It can occasionally be difficult to find more than one other person to play games with you. That’s why we like to highlight two-player board and card games that would make great additions to your collection. Some of these are only for two, while others can work at different player counts.
Okay, now to the games!
The Fox in the Forest
I previously reviewed a trick-taking game called Haggis, and in that review I mentioned The Fox in the Forest as a better option for two players. And then I never talked about it again.
Well, it’s time to remedy that! Fox in the Forest is… well, a trick-taking game for two players. You know, those games like Spades, Hearts, and Bridge. There are three suits in the deck, each numbered one through eleven. Cards are dealt, a ‘trump’ suit is revealed, and each round players put down a card, with the highest card winning unless it’s the trump suit and blah blah blah.
The real fun of this game lies in the special powers that are present on the odd cards, as well as the way that you actually gain victory points. Each time odd cards are played, something a little special happens. Maybe your opponent has to play a specific card. Maybe you’re able to draw another card. Maybe you change the trump suit. Maybe you even gain a victory point.
Speaking of victory points, FitF doesn’t just give you points for winning the most tricks – in fact, winning every trick would not be very good and would earn you zero victory points because you are “greedy”, according to the game. Instead, you want to win between seven and nine tricks, which the game classifies as “victorious” and rewards you with six victory points. You could also try the “humble” approach of winning three or fewer tricks, which also earns you six victory points. Because there are 13 tricks in each round, someone’s going to be disappointed.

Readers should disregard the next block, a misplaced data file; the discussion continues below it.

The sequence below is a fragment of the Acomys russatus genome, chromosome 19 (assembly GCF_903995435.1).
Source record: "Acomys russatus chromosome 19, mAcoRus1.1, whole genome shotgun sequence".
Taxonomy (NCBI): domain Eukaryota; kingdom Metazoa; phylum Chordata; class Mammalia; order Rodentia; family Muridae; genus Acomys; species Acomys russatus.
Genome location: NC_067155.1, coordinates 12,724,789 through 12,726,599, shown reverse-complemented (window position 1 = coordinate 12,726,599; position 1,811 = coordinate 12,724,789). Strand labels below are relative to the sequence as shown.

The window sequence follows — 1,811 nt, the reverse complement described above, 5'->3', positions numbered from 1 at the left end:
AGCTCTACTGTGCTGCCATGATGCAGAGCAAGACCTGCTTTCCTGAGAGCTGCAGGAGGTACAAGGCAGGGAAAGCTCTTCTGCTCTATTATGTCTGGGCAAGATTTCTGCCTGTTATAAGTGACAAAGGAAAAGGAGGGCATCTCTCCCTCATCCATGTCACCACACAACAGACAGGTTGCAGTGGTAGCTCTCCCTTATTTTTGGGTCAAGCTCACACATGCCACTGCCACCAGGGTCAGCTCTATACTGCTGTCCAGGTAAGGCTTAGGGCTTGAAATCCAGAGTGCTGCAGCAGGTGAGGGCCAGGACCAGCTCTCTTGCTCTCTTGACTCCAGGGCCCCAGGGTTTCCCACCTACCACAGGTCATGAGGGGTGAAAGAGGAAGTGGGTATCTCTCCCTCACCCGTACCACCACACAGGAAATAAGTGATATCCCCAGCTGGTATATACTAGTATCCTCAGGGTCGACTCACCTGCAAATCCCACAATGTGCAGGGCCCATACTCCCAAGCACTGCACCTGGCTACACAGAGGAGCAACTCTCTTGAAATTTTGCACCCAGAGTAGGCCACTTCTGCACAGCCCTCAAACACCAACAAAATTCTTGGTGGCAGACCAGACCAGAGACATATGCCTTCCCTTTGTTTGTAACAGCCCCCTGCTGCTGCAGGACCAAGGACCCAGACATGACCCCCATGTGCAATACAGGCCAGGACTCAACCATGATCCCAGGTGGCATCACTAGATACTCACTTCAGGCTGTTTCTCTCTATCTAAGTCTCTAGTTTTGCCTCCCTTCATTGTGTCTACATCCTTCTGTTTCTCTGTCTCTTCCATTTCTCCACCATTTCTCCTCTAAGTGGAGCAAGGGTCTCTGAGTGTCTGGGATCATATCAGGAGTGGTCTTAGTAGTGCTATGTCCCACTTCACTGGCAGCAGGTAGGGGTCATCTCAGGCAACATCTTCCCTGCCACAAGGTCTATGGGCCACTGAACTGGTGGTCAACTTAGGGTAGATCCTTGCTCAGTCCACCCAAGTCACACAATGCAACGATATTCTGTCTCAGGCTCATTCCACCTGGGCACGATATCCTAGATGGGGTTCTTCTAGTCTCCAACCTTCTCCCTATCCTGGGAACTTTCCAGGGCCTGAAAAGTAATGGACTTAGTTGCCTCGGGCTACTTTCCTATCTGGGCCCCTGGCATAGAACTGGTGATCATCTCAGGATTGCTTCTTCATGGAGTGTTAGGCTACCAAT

If you’re not into trick-taking games, this isn’t going to win you over, but fans of the genre will certainly find something to love in this little title.
Fowers Games is one of my favorite publishers, and it’s because they make such solid games every single time. Beautiful artwork and high-quality components with unique gameplay that leads to fun every time.
Serving as a kind of “sequel” to Burgle Bros, Fugitive takes shape as a kind of cat-and-mouse game between a thief trying to escape the law, and an agent who is trying to hunt him down. Much of the game is found in a deck of cards numbered 1 to 42. The fugitive must play cards of increasing value to try to get to 42 and thus escape. The agent must try to determine what cards have been played to pinpoint the location of the thief.
What I love about this game is that it’s asymmetric, thus providing a different playing experience for each person, without being too separate. It’s not that hard to change roles right after a game. The strategy and tactics aren’t all that deep, but you’ll definitely feel like you outsmarted your opponent when you win. There are not many two-player card games that pull this off, so Fugitive manages to stick out from the pack. It’s just a fun way to spend an evening – as long as you have plenty of table space.
In our last list, I tried to sell you on a game that was about collecting mushrooms. This time, I want to get you excited about dog training.
Yeah, the games from Two Lanterns have pretty weird themes, but they’re quite fun. In Agility, you are trying to adopt dogs and train them to make their way through different obstacle courses. On a player’s turn, they will play a card that gives them treats and allows them to move around the action rondel. Wherever they land gives them some sort of benefit, either to get through an obstacle or to manipulate the game in some way on a future turn. The first person to get three adopted dogs through obstacle courses wins.